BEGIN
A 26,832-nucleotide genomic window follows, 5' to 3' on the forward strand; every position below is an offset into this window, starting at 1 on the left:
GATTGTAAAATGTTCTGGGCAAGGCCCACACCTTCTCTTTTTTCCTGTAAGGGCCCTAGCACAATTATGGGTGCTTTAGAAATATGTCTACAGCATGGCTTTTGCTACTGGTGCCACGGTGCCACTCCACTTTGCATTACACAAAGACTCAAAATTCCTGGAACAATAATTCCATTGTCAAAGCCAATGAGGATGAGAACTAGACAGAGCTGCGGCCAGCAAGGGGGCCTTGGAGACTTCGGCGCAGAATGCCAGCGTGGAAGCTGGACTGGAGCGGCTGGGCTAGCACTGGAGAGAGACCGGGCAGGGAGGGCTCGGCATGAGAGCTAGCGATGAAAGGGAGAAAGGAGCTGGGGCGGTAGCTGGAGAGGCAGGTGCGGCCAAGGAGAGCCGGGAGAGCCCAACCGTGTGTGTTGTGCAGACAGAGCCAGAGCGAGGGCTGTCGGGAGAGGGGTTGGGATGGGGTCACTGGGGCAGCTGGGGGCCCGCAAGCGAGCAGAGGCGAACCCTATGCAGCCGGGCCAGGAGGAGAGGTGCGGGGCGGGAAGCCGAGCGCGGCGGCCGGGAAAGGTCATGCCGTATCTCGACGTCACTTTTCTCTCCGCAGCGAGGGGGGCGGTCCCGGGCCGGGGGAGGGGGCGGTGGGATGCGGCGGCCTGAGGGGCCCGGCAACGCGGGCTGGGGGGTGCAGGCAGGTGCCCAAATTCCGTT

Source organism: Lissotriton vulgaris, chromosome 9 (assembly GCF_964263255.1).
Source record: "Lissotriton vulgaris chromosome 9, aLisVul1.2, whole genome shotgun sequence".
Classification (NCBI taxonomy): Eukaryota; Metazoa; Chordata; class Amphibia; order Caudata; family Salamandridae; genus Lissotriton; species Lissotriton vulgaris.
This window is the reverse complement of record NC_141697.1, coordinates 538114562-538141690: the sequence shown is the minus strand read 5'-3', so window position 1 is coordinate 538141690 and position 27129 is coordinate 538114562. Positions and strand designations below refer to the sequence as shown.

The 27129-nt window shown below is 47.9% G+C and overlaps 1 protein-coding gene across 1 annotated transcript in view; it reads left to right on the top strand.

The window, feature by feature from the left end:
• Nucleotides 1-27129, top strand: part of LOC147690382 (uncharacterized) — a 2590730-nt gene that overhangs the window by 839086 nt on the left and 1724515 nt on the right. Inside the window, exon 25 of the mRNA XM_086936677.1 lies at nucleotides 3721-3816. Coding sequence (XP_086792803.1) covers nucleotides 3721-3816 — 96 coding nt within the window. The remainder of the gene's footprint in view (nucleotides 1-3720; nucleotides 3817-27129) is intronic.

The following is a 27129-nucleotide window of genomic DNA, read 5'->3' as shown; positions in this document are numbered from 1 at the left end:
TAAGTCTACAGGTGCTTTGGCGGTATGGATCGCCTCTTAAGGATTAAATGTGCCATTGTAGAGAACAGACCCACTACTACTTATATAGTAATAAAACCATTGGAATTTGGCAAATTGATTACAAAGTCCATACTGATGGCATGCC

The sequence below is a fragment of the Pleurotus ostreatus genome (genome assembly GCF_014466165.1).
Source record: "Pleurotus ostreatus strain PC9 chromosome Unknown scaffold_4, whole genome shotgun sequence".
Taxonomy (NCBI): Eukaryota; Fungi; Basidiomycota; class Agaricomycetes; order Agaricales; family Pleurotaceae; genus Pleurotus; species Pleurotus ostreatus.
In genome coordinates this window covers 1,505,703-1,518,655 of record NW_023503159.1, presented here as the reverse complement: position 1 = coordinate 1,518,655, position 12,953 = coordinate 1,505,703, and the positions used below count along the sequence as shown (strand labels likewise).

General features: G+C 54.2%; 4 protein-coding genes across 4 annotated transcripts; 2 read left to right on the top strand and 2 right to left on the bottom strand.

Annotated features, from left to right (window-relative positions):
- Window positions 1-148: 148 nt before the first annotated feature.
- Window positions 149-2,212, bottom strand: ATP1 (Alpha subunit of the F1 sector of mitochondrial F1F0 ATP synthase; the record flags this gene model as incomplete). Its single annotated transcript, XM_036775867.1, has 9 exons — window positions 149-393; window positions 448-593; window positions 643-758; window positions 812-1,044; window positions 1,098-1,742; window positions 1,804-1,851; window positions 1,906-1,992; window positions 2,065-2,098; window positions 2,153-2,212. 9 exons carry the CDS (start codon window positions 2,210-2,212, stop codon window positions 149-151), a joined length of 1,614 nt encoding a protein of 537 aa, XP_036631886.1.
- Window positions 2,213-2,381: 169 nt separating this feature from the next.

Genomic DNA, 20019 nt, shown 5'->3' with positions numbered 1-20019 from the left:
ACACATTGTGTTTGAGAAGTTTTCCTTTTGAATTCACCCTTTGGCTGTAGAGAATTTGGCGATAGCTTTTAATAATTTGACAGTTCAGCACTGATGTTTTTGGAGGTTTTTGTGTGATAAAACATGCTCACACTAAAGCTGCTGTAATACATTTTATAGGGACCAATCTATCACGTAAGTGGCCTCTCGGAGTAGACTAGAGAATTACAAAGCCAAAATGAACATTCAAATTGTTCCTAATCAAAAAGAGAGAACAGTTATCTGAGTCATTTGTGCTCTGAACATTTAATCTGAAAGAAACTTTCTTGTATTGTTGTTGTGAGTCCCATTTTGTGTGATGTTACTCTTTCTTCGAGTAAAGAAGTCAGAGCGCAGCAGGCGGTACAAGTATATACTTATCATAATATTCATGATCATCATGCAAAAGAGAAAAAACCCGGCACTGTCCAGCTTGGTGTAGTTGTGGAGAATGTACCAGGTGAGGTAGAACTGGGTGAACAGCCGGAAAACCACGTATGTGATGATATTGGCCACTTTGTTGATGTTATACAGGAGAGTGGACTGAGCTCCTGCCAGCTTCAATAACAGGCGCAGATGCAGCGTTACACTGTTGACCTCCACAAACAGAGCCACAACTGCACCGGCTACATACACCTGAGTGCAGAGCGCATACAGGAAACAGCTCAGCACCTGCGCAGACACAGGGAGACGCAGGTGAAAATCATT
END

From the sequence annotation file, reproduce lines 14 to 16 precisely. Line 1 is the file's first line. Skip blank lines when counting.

Taxonomy (NCBI): Eukaryota; Fungi; Basidiomycota; class Agaricomycetes; order Agaricales; family Pleurotaceae; genus Pleurotus; species Pleurotus ostreatus.
In genome coordinates this window covers 1,505,703-1,518,655 of record NW_023503159.1, presented here as the reverse complement: position 1 = coordinate 1,518,655, position 12,953 = coordinate 1,505,703, and the positions used below count along the sequence as shown (strand labels likewise).

General features: G+C 54.2%; 4 protein-coding genes across 4 annotated transcripts; 2 read left to right on the top strand and 2 right to left on the bottom strand.